A possible reason may be that the main areas where the Falcatta/Kopis was used i.e Spain, Greece and Italy all fell under Roman rule eventually. The general opinion is that the Romans used a system of combat based upon close-in sword fighting; valuing the thrust over the cut. A curved cutting sword like the Falcatta would seem unsuited for this style of combat. As they had no use for it, the Falcatta fell out of use in favour of straight swords.


This is probably the most correct answer.

Interestingly the word "kopis" just means "cutter". The accent is neutral between first and second syllable. It is used today together with some other word in everyday Greek language. Nixo-kopis is a "nail-cutter" or more common to us "nail-clipper". I believe it would have been a general term in Ancient Greece too since many words have not changed.

"Mahera" on the other hand is a dedicated war-sword. The root word in Mahera is Mahi which means War. In this case it has sort of lost its meaning in everyday Greek Language because Maheri is a common table knife. It literally translates to little war but has no modern relation to war. It is unquestionable though that in Ancient Greece when they said Mahera, they meant a bladed weapon used in battle, while Kopis could have been something used to cut the weeds, timber or men. I am not sure where the term Xiphos comes from other then to say that in common usage it relates to a razor, Xiraphi. So Xiphos may have just meant a sharp blade in ancient times.

No athlete/youth can fight tenaciously who has never received any blows: he must see his blood flow and hear his teeth crack... then he will be ready for battle.
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M. Eversberg II




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PostPosted: Fri 17 Apr, 2009 11:12 pm    Post subject:         Reply with quote

Greek seems to have changed little...quite fortunate!

M.

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Geoff Wood




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PostPosted: Sat 18 Apr, 2009 12:59 am    Post subject:         Reply with quote

David Sutton wrote:
A possible reason may be that the main areas where the Falcatta/Kopis was used i.e Spain, Greece and Italy all fell under Roman rule eventually. The general opinion is that the Romans used a system of combat based upon close-in sword fighting; valuing the thrust over the cut. A curved cutting sword like the Falcatta would seem unsuited for this style of combat. As they had no use for it, the Falcata fell out of use in favour of straight swords.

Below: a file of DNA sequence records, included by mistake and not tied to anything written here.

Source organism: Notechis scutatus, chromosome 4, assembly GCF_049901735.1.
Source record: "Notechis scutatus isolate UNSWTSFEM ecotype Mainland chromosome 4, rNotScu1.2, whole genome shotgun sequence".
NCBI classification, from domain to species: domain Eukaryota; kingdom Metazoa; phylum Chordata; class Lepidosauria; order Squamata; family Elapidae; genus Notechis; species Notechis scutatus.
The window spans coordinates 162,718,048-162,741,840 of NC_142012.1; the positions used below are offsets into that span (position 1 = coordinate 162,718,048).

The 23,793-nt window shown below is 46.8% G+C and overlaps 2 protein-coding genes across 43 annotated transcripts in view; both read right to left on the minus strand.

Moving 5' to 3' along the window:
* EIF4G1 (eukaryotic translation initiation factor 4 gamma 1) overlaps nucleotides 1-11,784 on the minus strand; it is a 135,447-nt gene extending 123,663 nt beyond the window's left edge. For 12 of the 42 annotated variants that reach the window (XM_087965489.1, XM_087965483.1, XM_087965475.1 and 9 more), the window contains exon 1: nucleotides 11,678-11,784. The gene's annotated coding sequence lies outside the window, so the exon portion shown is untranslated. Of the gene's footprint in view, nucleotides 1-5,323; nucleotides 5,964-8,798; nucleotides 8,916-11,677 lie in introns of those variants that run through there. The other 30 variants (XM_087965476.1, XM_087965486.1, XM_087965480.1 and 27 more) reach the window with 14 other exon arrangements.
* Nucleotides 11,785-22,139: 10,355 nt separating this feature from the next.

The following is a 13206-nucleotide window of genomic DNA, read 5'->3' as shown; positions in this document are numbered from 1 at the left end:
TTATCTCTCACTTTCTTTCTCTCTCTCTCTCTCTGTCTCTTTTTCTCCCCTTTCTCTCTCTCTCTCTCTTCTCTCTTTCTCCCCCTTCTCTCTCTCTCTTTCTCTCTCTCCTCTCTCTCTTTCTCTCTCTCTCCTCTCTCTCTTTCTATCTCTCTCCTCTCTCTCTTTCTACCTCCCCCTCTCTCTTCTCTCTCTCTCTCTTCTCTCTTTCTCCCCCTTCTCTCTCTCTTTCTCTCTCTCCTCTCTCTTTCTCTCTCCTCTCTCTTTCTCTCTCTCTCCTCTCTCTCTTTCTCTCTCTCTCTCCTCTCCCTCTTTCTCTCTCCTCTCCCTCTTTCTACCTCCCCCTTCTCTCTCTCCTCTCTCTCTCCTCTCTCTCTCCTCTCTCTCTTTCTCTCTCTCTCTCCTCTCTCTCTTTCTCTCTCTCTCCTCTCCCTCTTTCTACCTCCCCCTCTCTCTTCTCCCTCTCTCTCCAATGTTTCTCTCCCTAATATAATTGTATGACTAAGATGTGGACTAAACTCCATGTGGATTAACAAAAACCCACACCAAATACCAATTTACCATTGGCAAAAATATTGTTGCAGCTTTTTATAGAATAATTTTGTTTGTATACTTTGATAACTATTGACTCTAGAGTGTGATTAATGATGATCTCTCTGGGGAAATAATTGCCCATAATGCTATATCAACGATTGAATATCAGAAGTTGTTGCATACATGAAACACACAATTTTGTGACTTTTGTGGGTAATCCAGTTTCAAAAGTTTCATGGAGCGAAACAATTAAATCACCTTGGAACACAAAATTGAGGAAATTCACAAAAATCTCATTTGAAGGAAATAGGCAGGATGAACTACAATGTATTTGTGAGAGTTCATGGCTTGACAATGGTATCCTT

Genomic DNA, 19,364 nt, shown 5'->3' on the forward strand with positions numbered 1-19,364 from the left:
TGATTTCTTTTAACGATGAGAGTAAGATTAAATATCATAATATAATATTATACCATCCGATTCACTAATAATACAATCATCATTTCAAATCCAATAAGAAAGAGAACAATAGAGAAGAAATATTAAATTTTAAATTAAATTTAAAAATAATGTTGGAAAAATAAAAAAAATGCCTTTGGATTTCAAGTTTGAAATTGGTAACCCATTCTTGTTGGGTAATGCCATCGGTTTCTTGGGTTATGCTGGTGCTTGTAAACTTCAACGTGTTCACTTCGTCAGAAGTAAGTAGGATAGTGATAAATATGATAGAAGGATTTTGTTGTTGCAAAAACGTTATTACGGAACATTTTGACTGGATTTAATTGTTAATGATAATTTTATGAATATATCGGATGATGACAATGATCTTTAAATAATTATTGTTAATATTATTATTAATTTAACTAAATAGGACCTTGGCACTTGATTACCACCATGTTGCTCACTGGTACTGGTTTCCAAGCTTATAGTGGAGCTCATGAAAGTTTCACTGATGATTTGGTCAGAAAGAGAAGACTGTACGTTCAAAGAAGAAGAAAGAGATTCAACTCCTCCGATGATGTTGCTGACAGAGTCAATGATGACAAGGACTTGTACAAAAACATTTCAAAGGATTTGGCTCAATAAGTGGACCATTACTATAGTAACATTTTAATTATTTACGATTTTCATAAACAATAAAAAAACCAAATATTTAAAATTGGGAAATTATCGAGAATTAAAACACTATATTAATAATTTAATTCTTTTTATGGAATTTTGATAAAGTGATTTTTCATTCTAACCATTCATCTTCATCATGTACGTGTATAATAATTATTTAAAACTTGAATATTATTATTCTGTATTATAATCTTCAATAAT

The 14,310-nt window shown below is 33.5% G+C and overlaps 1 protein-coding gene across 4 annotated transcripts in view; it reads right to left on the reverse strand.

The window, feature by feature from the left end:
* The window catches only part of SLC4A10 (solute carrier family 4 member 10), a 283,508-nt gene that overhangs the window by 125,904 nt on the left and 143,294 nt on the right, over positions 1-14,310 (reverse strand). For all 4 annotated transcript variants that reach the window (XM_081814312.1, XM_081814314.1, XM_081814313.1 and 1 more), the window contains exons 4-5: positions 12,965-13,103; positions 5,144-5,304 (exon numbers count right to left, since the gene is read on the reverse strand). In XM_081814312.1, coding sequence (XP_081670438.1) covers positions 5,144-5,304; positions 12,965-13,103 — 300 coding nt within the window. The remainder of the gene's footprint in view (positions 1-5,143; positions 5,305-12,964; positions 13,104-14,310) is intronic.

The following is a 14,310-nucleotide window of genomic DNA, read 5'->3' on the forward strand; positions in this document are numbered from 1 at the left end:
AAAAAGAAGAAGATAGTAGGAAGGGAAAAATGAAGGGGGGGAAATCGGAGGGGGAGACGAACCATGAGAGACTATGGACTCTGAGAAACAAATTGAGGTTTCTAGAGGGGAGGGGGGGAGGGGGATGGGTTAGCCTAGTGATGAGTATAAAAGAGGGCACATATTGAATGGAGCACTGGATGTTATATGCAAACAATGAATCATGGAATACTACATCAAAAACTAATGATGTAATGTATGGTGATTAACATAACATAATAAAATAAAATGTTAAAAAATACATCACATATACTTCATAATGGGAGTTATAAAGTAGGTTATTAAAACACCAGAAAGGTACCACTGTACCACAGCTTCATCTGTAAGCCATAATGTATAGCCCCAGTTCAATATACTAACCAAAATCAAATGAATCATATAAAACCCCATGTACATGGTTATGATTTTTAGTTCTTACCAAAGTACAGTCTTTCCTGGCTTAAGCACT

A very minor digression - I would agree that a 'curved cutting sword like the Falcata would seem unsuitable for this style (thrust)', but I'm not sure that it is as bad as it seems. Falcata (ae??) in the Madrid museum have a reasonable point and a back edge, and just from messing about with a kukrl (I know, very different from a falcata, much heavier etc. but of similar overall shape) I'd say that the forward curve means that when the handle is held in a comfortable, natural grip, the point is parallel with the forearm (think of the way a luger pistol naturally points) which makes it suitable for thrusting (particularly to about throat height).
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Marcos Cantu





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PostPosted: Sat 18 Apr, 2009 12:43 pm    Post subject:         Reply with quote

there's a good thread on the falcata here...http://www.myArmoury.com/talk/viewtopic.php?t=2729
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Bill Tsafa




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PostPosted: Sat 18 Apr, 2009 5:58 pm    Post subject:         Reply with quote

M. Eversberg II wrote:
Greek seems to have changed little...quite fortunate!

M.


I don't want to give the wrong impression. It has changed in a similar way to how early Middle English has changed to Modern English. You can make out a lot of the words, but with out proper training you can not fully understand everything.

No athlete/youth can fight tenaciously who has never received any blows: he must see his blood flow and hear his teeth crack... then he will be ready for battle.
Roger of Hoveden, 1174-1201
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Bennison N




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PostPosted: Sun 19 Apr, 2009 3:33 am    Post subject:         Reply with quote

Hi.

I have a real soft spot for these recurved swords, and I'm always happy to see more interest in them.

It must be pointed out, though, that Iberian Falcata and Greek Kopis are not the same sword by different names... They are different swords altogether. If you were to compare hostorical examples side-by-side, you would see differences aplenty, especially in the hilt/handle area, and also in the overall blade shape, including cross-section.